As we enter the holiday season, many parents will introduce their children to charity. Some will volunteer at a soup kitchen on Thanksgiving, or pick out a gift to donate to their school’s Toys for Tots collection drive. We all want to raise empathetic children who will make their world a better place, but developing a charitable mindset takes a more nuanced approach than just tossing them into these types of situations.
Children can benefit from seeing adult role-models participating in charity, but there is a more effective way to best support children’s natural inclination for kindness. Researchers have found that children whose parents also talk to them about giving are 20% more likely to give to charity than those whose parents do not engage in this type of conversation.
Parents who want to raise more generous children should talk with the child directly about what values are important to them and why giving helps them enact those values. The more that children can appreciate how charitable activities can be meaningful to them and for others, the more likely they are to grow up to be charitable themselves.
Here are some conversation tips for talking with children about charity:
(1) Be specific: Instead of saying that it’s “the right thing to do,” give a detailed explanation like, “Since it doesn’t fit you anymore, it would be kind to donate this winter coat because someone else could use it to stay warm in the winter.” This helps children to understand exactly what the effect of their action is.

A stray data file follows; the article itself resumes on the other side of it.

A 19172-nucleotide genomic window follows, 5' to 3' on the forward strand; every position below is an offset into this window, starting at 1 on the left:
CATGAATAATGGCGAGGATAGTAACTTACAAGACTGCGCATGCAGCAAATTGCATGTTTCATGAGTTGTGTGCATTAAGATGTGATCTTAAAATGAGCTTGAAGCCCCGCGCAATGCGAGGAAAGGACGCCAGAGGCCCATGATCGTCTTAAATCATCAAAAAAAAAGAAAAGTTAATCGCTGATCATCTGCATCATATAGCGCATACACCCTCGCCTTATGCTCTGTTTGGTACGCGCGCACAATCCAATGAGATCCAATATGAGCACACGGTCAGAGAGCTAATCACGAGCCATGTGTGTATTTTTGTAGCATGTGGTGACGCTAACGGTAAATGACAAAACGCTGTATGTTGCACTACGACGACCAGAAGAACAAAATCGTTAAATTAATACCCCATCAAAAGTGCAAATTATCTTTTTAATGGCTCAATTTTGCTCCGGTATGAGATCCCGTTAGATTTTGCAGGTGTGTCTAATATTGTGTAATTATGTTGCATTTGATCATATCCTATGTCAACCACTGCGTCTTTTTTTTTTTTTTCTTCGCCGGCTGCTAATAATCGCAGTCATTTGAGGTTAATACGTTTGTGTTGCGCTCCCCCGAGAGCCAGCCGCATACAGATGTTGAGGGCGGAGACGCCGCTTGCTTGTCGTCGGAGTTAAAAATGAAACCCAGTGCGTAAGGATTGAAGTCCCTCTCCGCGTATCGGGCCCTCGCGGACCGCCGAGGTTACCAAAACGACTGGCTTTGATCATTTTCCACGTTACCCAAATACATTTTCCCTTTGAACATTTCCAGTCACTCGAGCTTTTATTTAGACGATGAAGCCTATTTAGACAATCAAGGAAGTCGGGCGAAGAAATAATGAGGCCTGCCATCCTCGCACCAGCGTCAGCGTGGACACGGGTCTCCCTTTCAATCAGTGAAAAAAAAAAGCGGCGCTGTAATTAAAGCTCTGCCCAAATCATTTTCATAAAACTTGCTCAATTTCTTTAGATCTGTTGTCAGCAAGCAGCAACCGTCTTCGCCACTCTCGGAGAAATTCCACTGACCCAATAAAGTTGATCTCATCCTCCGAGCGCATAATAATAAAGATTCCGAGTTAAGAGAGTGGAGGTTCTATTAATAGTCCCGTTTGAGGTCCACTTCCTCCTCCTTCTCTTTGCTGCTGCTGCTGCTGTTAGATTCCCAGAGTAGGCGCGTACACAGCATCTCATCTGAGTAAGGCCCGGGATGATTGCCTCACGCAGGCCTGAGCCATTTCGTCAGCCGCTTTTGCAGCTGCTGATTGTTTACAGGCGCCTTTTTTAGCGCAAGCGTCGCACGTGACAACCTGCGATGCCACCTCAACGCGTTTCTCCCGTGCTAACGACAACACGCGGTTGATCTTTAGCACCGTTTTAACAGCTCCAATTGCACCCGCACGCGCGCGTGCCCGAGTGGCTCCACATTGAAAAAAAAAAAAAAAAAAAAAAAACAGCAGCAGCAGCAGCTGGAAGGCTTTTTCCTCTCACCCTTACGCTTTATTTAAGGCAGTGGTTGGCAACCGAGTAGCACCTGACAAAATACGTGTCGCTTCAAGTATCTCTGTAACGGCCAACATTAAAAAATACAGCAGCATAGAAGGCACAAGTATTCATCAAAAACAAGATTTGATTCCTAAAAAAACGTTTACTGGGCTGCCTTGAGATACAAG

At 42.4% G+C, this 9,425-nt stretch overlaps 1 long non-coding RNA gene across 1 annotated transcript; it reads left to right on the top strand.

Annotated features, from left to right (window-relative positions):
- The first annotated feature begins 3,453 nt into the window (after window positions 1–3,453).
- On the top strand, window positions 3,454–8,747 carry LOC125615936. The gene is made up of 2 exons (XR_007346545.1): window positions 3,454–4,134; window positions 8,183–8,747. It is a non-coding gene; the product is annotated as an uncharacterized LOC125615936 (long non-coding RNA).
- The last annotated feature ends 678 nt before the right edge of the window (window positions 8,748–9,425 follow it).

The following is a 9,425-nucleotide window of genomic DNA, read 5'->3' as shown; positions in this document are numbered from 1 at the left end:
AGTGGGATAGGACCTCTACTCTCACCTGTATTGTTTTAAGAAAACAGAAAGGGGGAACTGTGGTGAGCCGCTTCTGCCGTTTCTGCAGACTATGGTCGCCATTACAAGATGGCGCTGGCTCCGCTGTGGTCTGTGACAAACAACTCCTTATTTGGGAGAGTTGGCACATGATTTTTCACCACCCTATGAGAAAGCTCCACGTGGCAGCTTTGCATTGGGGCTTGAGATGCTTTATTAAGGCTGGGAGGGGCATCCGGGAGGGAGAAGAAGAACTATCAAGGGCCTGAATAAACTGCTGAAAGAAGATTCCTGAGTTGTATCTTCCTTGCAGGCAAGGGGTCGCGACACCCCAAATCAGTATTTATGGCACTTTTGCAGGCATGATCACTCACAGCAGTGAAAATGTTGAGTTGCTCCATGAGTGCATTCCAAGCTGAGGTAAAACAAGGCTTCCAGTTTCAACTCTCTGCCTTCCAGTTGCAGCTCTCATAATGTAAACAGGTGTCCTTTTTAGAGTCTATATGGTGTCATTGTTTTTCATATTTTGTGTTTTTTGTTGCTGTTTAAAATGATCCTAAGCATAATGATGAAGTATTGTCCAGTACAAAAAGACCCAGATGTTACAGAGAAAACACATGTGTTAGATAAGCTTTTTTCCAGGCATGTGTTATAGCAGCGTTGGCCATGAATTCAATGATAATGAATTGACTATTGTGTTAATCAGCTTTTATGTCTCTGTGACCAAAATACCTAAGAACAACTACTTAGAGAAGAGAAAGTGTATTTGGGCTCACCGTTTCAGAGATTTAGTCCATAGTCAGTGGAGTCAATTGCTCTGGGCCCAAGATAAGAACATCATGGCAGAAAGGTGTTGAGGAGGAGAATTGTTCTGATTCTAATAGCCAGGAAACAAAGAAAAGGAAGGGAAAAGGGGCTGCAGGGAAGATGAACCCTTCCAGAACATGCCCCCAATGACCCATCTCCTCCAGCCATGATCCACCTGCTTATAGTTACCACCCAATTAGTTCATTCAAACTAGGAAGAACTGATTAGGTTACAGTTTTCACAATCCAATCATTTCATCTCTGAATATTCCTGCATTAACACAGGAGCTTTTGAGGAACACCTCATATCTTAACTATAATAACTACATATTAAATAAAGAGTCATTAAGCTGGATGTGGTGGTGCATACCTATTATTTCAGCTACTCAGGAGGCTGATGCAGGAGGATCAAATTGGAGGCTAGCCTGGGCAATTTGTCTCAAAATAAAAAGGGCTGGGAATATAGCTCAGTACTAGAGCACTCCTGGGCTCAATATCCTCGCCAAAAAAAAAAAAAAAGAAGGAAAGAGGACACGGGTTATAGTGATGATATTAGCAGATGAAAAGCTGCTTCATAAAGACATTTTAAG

(2) Ask their opinion: Before offering your own idea, ask your child to tell you what issues are important to them, and brainstorm opportunities together about what actions they could take to fix them. The giving will be more sincere if it is something the child personally cares about.
(3) Share your story: Talk about a time when someone gave to you and what that meant to you. Then, share a story about a time when you gave to someone else. This shows that we all rely on other people’s kindness at different times in our lives, and the important thing is to return the kindness whenever we can.
(4) Make it achievable: Explain to your child that they cannot fix every problem, but rather, that they can contribute in small ways each day to build a better world. Maybe one day this is sharing a snack with a classmate who forgot their own, and maybe another day it’s volunteering at an animal shelter. As they get older, help them find opportunities to expand their circle of giving.
We hope these tips are helpful, and please leave a comment below if you have any other ideas for how we can raise charitable children!
Noriko Louison, our Content Intern here at Woobo, authored this post. She is helping to stuff Woobo full of games that will make you laugh and inspire your imagination. Noriko is currently a Master’s student at the Harvard Graduate School of Education studying Human Development and Psychology, and plans to pursue a career in the children’s media and technology industry.
Cohen, D. (2016). Giving: The Best Gift of All. Retrieved from http://centerforparentingeducation.org/library-of-articles/indulgence-values/giving-best-gift/
Holland, K. (2013, October 18). Teaching kids charity? Skip the soup kitchen trip. Retrieved November 14, 2016, from http://www.cnbc.com/2013/10/17/teaching-kids-charity-skip-the-soup-kitchen-trip.html
How parents teach children about charitable giving matters, new study finds. (2013, September 12). Retrieved from http://news.iupui.edu/releases/2013/09/children-charitable-study.shtml
Kanter, B. (2007, November 25). Encouraging Philanthropy at a Young Age: Teaching Your Kids To Give To Causes. Retrieved November 14, 2016, from http://beth.typepad.com/beths_blog/2007/11/encouraging-phi.html